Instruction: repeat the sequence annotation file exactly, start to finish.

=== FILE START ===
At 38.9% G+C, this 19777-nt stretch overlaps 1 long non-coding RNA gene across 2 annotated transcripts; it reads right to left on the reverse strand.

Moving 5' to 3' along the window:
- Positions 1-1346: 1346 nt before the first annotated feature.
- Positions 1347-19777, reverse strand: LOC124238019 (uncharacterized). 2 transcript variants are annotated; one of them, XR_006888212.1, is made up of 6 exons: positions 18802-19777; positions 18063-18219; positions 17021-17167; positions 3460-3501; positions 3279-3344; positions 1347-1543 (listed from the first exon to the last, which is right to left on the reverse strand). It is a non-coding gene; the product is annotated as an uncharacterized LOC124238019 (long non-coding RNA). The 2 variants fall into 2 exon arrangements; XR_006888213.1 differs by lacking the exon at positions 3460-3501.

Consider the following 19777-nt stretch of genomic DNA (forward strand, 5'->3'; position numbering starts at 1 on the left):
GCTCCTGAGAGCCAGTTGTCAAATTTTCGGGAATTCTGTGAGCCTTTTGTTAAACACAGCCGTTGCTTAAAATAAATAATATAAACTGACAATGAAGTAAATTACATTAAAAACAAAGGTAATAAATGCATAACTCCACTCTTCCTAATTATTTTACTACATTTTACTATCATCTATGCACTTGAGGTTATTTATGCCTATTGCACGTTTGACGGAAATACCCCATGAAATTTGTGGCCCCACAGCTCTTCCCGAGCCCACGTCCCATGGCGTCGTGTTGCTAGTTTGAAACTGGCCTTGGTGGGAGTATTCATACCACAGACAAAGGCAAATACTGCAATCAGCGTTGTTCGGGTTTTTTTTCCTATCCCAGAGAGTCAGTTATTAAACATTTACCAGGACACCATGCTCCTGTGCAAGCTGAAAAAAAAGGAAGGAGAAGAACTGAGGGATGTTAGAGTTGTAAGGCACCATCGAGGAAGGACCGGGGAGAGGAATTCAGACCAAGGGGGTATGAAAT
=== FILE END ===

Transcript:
At 38.9% G+C, this 19777-nt stretch overlaps 1 long non-coding RNA gene across 2 annotated transcripts; it reads right to left on the reverse strand.

Moving 5' to 3' along the window:
- Positions 1-1346: 1346 nt before the first annotated feature.
- Positions 1347-19777, reverse strand: LOC124238019 (uncharacterized). 2 transcript variants are annotated; one of them, XR_006888212.1, is made up of 6 exons: positions 18802-19777; positions 18063-18219; positions 17021-17167; positions 3460-3501; positions 3279-3344; positions 1347-1543 (listed from the first exon to the last, which is right to left on the reverse strand). It is a non-coding gene; the product is annotated as an uncharacterized LOC124238019 (long non-coding RNA). The 2 variants fall into 2 exon arrangements; XR_006888213.1 differs by lacking the exon at positions 3460-3501.

Consider the following 19777-nt stretch of genomic DNA (forward strand, 5'->3'; position numbering starts at 1 on the left):
GCTCCTGAGAGCCAGTTGTCAAATTTTCGGGAATTCTGTGAGCCTTTTGTTAAACACAGCCGTTGCTTAAAATAAATAATATAAACTGACAATGAAGTAAATTACATTAAAAACAAAGGTAATAAATGCATAACTCCACTCTTCCTAATTATTTTACTACATTTTACTATCATCTATGCACTTGAGGTTATTTATGCCTATTGCACGTTTGACGGAAATACCCCATGAAATTTGTGGCCCCACAGCTCTTCCCGAGCCCACGTCCCATGGCGTCGTGTTGCTAGTTTGAAACTGGCCTTGGTGGGAGTATTCATACCACAGACAAAGGCAAATACTGCAATCAGCGTTGTTCGGGTTTTTTTTCCTATCCCAGAGAGTCAGTTATTAAACATTTACCAGGACACCATGCTCCTGTGCAAGCTGAAAAAAAAGGAAGGAGAAGAACTGAGGGATGTTAGAGTTGTAAGGCACCATCGAGGAAGGACCGGGGAGAGGAATTCAGACCAAGGGGGTATGAAAT